I was just reading a good post by John Martellaro about the iPad mini with Retina display kerfuffle. If you haven't read the news yet, its color gamut is narrower than that of the iPad Air, Google Nexus 7, and the latest offering from Amazon.
Basically what Martellaro says is that consumers generally care about a few key features, and the breadth of color gamut isn't one of them.
Actually, this notion of "spec peeping" comes up all the time in photography. We read a lab report that states that a new lens is 10 percent sharper than the one we own, and suddenly we start questioning our previous investment.
What I gently remind people of during our workshops is: "let your eyes be the judge of that." In other words, if you can't see a difference, who cares what a lab report says?
Don't get me wrong: I love detailed reviews. And I think they make a good starting point for purchase decisions. But for the final decision, I look at all of the features.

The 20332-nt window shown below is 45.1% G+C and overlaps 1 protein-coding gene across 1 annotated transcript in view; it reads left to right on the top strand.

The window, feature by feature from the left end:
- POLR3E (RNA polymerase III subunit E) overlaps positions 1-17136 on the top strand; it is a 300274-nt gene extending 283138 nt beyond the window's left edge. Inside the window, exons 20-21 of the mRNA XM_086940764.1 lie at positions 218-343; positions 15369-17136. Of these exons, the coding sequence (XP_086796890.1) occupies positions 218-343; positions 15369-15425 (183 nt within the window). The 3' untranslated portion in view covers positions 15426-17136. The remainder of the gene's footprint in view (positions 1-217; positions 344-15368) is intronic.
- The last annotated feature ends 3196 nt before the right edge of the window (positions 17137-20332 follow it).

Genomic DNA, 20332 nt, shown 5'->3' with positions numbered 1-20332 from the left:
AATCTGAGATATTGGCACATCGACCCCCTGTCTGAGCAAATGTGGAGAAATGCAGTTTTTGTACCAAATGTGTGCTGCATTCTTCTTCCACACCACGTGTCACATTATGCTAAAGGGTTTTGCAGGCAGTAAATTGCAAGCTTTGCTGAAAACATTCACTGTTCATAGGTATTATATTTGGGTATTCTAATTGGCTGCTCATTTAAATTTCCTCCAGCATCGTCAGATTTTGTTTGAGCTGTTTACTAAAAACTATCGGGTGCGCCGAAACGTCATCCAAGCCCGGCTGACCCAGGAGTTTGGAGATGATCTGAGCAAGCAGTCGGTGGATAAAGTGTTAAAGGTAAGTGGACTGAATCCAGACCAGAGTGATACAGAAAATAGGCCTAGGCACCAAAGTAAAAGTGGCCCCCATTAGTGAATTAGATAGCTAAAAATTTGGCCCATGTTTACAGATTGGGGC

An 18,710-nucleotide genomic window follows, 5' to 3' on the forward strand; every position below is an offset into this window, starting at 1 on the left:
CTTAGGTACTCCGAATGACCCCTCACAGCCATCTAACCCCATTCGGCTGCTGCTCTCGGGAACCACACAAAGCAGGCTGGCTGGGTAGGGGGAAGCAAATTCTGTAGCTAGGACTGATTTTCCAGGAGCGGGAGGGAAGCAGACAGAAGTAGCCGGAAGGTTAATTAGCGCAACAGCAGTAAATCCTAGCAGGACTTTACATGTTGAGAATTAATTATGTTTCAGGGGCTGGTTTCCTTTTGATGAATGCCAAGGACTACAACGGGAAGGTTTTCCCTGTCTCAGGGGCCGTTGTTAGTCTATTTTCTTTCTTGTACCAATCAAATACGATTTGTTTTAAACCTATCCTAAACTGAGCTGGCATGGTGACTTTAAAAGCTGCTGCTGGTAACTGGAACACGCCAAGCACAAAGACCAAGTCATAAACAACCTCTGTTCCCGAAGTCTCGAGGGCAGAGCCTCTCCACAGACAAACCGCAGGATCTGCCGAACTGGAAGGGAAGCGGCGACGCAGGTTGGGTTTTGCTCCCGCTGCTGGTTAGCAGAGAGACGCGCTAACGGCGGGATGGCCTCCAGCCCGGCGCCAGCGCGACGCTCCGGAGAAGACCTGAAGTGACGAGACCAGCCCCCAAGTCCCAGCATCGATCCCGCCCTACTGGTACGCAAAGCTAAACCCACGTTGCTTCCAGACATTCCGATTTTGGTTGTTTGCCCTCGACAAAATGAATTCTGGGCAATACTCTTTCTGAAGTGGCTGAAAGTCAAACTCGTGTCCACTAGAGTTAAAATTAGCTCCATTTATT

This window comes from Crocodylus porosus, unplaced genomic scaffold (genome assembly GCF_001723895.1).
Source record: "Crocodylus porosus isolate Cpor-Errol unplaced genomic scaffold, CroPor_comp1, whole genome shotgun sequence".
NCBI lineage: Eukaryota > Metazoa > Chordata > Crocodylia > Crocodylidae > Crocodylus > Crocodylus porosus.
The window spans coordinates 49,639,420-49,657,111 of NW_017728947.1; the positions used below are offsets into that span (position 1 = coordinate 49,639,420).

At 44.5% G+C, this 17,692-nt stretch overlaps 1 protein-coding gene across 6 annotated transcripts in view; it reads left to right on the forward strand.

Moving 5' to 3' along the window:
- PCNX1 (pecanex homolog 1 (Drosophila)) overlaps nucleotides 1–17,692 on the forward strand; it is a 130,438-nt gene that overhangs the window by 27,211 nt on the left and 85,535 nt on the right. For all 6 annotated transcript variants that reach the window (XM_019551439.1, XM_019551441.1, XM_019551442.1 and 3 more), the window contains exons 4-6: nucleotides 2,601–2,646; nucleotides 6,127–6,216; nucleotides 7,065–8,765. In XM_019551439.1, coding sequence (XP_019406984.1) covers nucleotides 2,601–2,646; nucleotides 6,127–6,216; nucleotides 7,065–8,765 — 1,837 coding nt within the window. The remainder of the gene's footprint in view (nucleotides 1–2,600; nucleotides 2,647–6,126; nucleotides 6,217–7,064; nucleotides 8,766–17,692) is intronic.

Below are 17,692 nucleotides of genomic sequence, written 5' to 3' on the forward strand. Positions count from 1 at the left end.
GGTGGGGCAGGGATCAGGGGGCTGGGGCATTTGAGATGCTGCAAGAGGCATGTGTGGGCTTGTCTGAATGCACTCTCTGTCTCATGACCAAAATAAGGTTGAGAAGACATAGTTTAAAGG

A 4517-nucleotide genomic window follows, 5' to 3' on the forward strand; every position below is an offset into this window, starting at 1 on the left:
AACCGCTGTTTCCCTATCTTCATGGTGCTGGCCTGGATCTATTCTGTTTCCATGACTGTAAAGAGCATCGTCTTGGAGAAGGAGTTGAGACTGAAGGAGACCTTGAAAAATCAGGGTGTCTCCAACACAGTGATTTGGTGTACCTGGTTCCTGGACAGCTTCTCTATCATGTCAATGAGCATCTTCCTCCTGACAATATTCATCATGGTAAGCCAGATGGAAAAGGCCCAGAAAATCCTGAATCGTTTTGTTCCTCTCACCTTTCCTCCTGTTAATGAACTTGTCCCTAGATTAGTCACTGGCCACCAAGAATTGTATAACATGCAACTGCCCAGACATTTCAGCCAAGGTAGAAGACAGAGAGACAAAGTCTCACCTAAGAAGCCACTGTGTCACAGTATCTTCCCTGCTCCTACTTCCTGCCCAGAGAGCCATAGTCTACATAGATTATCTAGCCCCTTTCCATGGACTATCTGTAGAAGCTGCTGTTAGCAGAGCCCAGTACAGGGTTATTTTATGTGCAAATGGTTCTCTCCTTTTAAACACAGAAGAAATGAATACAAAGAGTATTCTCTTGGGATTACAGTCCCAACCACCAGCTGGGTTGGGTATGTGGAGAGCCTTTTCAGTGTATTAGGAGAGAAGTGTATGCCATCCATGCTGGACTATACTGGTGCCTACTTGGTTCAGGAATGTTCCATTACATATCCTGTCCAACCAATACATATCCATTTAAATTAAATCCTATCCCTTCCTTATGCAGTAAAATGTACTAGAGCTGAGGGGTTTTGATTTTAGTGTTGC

With the iPad mini, I arranged four devices on my worktable and displayed the same colorful picture on each of them. I then took a picture of them and posted it on The Digital Story with the latest podcast.
If you look at that picture and decide that you should pass on the iPad mini with Retina display, then I consider that a far more reasonable judgement than solely going off a lab report. You can do the same thing at the store with a variety of devices in front of you.
We're photographers. We should trust our eyes.